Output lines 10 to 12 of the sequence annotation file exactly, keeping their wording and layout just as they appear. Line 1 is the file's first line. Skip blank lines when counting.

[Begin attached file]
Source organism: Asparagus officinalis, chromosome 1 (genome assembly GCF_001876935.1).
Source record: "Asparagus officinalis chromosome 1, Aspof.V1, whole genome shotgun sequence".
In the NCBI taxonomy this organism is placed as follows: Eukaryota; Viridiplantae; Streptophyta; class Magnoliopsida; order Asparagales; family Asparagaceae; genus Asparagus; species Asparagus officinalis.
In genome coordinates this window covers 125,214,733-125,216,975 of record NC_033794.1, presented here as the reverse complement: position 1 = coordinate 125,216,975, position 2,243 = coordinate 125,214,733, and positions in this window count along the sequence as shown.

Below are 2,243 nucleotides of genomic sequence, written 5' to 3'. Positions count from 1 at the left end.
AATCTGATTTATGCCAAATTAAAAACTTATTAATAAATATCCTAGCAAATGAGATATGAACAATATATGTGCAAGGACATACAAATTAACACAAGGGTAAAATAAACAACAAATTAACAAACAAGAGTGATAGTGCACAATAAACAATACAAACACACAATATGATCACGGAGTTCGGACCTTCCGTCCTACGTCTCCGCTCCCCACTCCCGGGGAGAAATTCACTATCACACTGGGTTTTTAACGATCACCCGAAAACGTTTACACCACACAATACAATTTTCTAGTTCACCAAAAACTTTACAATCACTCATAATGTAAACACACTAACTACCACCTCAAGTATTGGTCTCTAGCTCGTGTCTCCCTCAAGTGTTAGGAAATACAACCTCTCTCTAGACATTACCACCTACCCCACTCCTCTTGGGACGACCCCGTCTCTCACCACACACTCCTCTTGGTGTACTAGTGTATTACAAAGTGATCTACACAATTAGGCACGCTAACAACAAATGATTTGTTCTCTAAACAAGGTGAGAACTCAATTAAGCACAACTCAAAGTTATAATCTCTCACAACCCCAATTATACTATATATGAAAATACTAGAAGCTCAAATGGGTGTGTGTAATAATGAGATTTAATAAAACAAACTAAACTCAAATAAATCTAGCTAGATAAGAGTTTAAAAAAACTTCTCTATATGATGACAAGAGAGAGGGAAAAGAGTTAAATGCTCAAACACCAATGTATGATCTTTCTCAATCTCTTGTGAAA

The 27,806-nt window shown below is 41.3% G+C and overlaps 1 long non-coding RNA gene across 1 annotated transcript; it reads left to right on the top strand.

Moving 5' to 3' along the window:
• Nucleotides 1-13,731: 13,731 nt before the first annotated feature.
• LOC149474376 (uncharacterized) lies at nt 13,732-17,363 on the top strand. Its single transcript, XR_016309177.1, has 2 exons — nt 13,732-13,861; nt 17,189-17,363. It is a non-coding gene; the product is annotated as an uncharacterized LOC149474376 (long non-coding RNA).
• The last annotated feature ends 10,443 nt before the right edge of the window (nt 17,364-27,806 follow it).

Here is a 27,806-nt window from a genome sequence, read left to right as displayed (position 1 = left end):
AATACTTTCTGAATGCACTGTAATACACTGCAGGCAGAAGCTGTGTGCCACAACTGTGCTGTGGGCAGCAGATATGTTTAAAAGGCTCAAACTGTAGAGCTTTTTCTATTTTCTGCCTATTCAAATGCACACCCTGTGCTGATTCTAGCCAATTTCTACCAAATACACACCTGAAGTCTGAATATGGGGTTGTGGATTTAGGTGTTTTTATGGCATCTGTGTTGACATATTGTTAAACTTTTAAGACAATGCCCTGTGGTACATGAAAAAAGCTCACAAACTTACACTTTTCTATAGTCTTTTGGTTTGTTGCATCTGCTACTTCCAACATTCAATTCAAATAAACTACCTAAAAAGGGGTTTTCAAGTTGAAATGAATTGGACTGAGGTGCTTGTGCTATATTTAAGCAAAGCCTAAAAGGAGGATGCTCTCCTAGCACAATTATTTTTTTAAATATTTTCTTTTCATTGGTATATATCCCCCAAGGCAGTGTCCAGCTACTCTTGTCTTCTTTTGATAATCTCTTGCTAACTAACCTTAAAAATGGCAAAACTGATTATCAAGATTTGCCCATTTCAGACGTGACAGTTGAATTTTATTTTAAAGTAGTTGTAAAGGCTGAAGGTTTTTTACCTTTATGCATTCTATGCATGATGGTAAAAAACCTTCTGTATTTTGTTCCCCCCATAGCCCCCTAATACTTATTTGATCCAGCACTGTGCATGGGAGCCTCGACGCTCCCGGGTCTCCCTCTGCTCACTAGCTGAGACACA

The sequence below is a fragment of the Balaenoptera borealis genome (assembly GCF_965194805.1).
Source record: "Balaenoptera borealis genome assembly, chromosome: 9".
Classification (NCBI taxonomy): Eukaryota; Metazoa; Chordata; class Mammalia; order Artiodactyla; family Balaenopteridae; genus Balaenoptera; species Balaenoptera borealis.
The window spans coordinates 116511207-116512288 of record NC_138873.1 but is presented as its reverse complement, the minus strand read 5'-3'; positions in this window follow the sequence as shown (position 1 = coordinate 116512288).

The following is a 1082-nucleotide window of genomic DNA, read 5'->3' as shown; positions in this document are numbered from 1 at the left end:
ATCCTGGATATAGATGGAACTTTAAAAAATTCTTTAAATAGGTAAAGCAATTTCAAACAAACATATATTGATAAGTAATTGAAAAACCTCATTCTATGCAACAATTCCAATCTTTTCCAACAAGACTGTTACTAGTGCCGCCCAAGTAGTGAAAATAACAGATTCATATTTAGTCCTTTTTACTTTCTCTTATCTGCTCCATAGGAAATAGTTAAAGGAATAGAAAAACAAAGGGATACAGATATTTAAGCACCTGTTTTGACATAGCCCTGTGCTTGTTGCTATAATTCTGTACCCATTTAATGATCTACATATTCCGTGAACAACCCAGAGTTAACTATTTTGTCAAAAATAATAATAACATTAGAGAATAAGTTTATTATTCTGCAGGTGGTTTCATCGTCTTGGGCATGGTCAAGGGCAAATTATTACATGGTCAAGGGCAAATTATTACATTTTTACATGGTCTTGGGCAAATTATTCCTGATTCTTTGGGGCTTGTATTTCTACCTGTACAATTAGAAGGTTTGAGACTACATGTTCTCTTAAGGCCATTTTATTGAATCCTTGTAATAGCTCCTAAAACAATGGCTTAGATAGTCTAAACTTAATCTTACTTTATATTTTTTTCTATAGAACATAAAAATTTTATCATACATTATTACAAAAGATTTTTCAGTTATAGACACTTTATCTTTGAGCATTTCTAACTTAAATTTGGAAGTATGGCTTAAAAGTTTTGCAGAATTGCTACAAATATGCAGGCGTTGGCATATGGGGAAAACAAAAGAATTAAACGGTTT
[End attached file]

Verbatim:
• LOC149474376 (uncharacterized) lies at nt 13,732-17,363 on the top strand. Its single transcript, XR_016309177.1, has 2 exons — nt 13,732-13,861; nt 17,189-17,363. It is a non-coding gene; the product is annotated as an uncharacterized LOC149474376 (long non-coding RNA).
• The last annotated feature ends 10,443 nt before the right edge of the window (nt 17,364-27,806 follow it).

Here is a 27,806-nt window from a genome sequence, read left to right as displayed (position 1 = left end):